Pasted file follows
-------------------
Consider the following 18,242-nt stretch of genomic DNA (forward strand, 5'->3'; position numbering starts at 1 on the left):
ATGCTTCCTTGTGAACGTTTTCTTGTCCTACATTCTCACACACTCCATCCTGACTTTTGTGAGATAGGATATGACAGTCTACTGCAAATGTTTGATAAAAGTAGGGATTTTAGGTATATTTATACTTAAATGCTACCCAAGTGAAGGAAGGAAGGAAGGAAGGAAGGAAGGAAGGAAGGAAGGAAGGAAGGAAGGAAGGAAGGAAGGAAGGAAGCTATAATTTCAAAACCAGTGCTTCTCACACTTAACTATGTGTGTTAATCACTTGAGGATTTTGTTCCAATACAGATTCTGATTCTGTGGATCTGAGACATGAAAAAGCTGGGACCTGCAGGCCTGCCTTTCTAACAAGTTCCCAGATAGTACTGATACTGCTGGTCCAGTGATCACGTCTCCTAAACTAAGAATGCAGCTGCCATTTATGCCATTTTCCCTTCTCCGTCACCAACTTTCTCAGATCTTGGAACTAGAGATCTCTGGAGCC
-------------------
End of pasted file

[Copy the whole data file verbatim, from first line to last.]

Consider the following 18,242-nt stretch of genomic DNA (forward strand, 5'->3'; position numbering starts at 1 on the left):
ATGCTTCCTTGTGAACGTTTTCTTGTCCTACATTCTCACACACTCCATCCTGACTTTTGTGAGATAGGATATGACAGTCTACTGCAAATGTTTGATAAAAGTAGGGATTTTAGGTATATTTATACTTAAATGCTACCCAAGTGAAGGAAGGAAGGAAGGAAGGAAGGAAGGAAGGAAGGAAGGAAGGAAGGAAGGAAGGAAGGAAGGAAGGAAGCTATAATTTCAAAACCAGTGCTTCTCACACTTAACTATGTGTGTTAATCACTTGAGGATTTTGTTCCAATACAGATTCTGATTCTGTGGATCTGAGACATGAAAAAGCTGGGACCTGCAGGCCTGCCTTTCTAACAAGTTCCCAGATAGTACTGATACTGCTGGTCCAGTGATCACGTCTCCTAAACTAAGAATGCAGCTGCCATTTATGCCATTTTCCCTTCTCCGTCACCAACTTTCTCAGATCTTGGAACTAGAGATCTCTGGAGCC